Entrepreneurship, to me, is all about creating something (ideally of value) from nothing.
The social component (not to be confused with other themes that start with social, i.e. social media) is when that value creation is targeted towards solving a problem hindering society (or a subset of), hence the “social”.
Simply put, to me, it’s about having skin in the game in a more meaningful way than simply running a business (which is already quite a heavy lift!)
Almost 10 years ago, I started a business called New Frontiers (www.nfil.net). We provide individualized (and in some cases, group settings) executive functioning/academic coaching and transition support across the lifespan, and also provide professional development to teachers/professors/support staff as well as employers.
Our foundations were born in helping coach and guide students through the transitions to/through/from post-secondary life, and those elements still influence the work we do beyond that population (though this group is still a very meaningful component) of our client base.
We embarked on this journey in a (so far successful!) attempt to solve what we view as a problem effecting society at large (but certain pockets in particular):
The transition to adulthood is for many people the most significant shift in expectations, required skills and self-advocacy up to that point in time—and from that moment on, the reality of that shift (that life is a constant stream of new (and potentially confusing/usually not well explained) experiences and challenges) becomes THE reality. SOCIETY AT LARGE DOESN’T DO MUCH TO PREPARE US FOR WHAT’S TO COME (and leaves particular groups of people in a significantly disadvantaged position as a result).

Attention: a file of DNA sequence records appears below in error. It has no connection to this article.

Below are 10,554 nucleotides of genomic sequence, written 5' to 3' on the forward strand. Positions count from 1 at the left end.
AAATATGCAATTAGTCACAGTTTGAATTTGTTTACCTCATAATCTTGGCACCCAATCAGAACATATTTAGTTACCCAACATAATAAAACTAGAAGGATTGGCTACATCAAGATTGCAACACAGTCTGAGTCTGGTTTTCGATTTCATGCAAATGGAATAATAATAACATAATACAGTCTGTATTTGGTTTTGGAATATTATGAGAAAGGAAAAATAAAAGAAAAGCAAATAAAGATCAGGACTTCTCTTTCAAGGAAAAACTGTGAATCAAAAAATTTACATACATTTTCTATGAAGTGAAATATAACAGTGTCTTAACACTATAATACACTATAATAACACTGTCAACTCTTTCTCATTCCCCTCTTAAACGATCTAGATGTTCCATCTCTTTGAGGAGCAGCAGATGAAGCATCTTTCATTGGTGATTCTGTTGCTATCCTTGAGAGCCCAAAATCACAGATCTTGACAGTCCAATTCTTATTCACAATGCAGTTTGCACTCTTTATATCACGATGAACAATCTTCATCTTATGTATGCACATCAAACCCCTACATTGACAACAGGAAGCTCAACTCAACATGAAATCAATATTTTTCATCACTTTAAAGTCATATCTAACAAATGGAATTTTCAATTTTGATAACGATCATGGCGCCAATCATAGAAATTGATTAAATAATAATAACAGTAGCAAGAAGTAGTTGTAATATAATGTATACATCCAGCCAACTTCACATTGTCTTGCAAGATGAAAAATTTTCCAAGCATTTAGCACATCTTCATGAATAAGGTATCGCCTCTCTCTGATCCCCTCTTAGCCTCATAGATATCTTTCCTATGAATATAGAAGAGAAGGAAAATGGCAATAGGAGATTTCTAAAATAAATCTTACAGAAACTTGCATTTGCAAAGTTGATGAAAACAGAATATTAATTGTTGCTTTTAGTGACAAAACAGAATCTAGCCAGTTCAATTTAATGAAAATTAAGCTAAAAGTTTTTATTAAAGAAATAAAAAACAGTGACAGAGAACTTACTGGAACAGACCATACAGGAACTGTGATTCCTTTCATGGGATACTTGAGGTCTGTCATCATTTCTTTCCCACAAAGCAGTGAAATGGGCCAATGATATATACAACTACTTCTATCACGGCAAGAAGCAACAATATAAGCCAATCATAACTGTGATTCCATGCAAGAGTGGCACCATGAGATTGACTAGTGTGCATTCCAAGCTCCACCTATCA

Our work revolves around helping individuals develop foundational and specific-to-the-individual skills and strategies necessary to navigate the vagaries of life (be they focused on academic, career, or day-to-day success—as they define success), and is delivered via a coaching model, through the lens of executive functioning skills development. The work is applied to all shapes and sizes of unconventional learners and individuals. We deliver our supports in-person and virtually, as preferred by our clients.
Prior to this endeavor, I was involved in my family business, building and operating (for-profit) private schools—my initial encounter with social entrepreneurship. At the time (early 2000’s), it was somewhat controversial to offer what has typically been viewed as a public service via a for-profit model. Due to, I think, positive outcomes (both in terms of customer expectations/satisfaction as well as value creation), there has been a meaningful shift away from that mentality towards more of a meritocratic view (if it’s run well and the results are positive, what’s the concern with one or another (legal) structure, particularly when it doesn’t really affect the end user).
That said, it’s still entrepreneurship, and we sink or swim at the pleasure of our clients—if we don’t deliver on our promise to them, we don’t get to keep the opportunity to exist, or the privilege to serve the community at large.
Bottom line, from the earlier days through my current work, I’ve only become more convinced that it’s not just ok, but perhaps even preferred, to “do well by doing good”.